I also struggle because I have been going to my favorite consignment shop in Lake Forest, Illinois (image below) for quite some time and the prices and products are unbeatable. To list a few, I have bought a Henri Bendel sweater and a Neiman Marcus Cashmere sweater both for $10 and Christian Dior silk scarves for $5 so it makes it hard for me to press “add to cart” on a similar items that costs $60 or more.
During these thoughts I decided there is an incredible “hole” in this industry that someone could really use to build an empire. Similar to the model Everlane has built, by making the margins more reasonable and transparent it could really lead to turning a greater profit. Based on what I calculated from ThredUp’s website where they list what sellers receive when they “donate” (see above image) ThredUp is making gross margins of about 80% or higher (i.e. giving the seller an amount of $1.50 and turning around and selling it for $15).
There is, from what I have found, no used clothing site that shows the used apparel on a body. Most of the time they are dress forms. While that, undoubtedly, makes photography go faster since they are receiving so much product and want to turn it around as fast as possible, it is just not the same as seeing clothing draped on a real body. The photography is professional and high quality, there is no doubt, but there I think clothing being on a body is an essential element of getting the item sold.
As has been seen with new emerging companies from Loot Crate (featured in Inc. as #1 on the list with a three-year growth of 66,788.6% which is almost double the growth of the company sitting at spot #2), Rent the Runway, ZipCar, Ipsy, Trunk Club (Summer 2015 intern 👋🏼), Dollar Shave Club (also on Inc. 500 at #65 with a three-yearr growth of 4191.3%) etc., there is a huge demand for subscription services. The sharing economy is also greatly increasing, people are seeing the value in sharing gently used products as opposed to spending an eye-popping full price amount. With people seeing the value in both, this is another opportunity for those who enjoy thrifting and vintage to move into.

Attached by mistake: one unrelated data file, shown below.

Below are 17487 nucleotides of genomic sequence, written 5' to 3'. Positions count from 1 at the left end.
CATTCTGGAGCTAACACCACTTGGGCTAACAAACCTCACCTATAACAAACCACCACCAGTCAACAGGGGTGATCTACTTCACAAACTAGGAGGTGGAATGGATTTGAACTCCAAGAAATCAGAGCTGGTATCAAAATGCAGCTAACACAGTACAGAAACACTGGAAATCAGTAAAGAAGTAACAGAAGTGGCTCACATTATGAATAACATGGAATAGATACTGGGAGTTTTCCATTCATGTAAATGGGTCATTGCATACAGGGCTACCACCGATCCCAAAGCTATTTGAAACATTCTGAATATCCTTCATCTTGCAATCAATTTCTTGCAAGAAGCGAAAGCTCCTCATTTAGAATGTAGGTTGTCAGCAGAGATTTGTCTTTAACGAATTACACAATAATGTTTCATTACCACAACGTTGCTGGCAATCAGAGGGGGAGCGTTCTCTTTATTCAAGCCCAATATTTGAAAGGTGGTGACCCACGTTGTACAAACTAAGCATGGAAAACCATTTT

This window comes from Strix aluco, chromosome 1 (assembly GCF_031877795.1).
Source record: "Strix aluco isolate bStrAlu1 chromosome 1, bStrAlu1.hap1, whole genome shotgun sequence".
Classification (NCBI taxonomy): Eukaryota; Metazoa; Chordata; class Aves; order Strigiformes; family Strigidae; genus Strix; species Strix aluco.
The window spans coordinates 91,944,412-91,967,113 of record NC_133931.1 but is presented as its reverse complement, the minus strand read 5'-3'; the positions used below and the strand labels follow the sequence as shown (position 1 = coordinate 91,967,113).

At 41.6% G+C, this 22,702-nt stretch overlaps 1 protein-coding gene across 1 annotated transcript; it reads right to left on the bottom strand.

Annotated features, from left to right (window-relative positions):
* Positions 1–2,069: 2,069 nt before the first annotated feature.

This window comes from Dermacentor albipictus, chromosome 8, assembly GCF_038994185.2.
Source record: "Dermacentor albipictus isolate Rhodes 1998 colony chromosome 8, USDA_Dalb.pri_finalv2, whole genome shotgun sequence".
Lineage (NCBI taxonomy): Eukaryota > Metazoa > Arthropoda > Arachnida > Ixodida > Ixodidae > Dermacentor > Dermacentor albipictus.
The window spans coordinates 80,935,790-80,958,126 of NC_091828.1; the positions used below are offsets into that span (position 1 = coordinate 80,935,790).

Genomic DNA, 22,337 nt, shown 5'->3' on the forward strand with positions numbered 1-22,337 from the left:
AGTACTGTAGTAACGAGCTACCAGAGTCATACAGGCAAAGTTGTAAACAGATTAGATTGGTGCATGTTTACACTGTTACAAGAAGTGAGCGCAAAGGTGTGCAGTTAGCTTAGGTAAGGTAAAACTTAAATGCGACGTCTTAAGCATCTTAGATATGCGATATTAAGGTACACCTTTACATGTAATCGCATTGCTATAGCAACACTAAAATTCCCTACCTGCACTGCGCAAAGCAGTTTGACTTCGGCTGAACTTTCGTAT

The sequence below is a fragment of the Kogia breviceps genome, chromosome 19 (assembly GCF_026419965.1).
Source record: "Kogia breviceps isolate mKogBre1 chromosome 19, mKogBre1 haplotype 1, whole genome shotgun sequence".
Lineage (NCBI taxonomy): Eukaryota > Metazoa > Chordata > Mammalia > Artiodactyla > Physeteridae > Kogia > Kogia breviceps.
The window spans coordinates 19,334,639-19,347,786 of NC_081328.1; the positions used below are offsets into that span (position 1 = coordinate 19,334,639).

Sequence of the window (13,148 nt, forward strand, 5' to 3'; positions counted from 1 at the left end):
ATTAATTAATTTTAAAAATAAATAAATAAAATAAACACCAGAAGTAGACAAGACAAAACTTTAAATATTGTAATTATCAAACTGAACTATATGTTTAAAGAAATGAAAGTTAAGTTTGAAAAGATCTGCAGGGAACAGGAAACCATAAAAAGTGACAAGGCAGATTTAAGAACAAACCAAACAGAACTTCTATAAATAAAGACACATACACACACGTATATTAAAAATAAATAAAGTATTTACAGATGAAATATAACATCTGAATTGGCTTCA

The greatest aspect of monthly subscriptions is the chance for the company to continually WOW the customer and make them continue the subscription indefinitely. This is scary, though, because it is also the area for the greatest failure. Each month the company MUST learn their customer more and more and make the subscription more tailored to his/her needs. If each box comes and is more like the customer than even THEY realize, then gold has been struck. If month after month the customer doesn’t feel as though their likes and dislikes are being taken into consideration, then the customer will likely not continue with the subscription. Consumers are expecting more these days in customer service and while a company may have thousands of subscribers each person should never feel as though they are just a number when their monthly gift arrives. If this is tapped and understood, profits will follow.
For vintage lovers and thrifters going on the treasure hunt is a part of all the fun. Keeping that element a part of a service is important and something that should be leveraged. I think a smart way of doing this would be to list where the item was gotten and some history (or as much as can be found) on it. This will allow the customer to pass the word on about the garment or accessory and also be a great way for word of mouth marketing. Making a vintage lover feel as though they were a part of the selecting journey will make it a really unique and personal experience.
All in all, I think there are strong vintage and used websites out there but I also think there is A LOT of room for growth and opportunity…it just needs to be found (no pun intended).
Here are some of the online consignment shops I looked into when writing this post: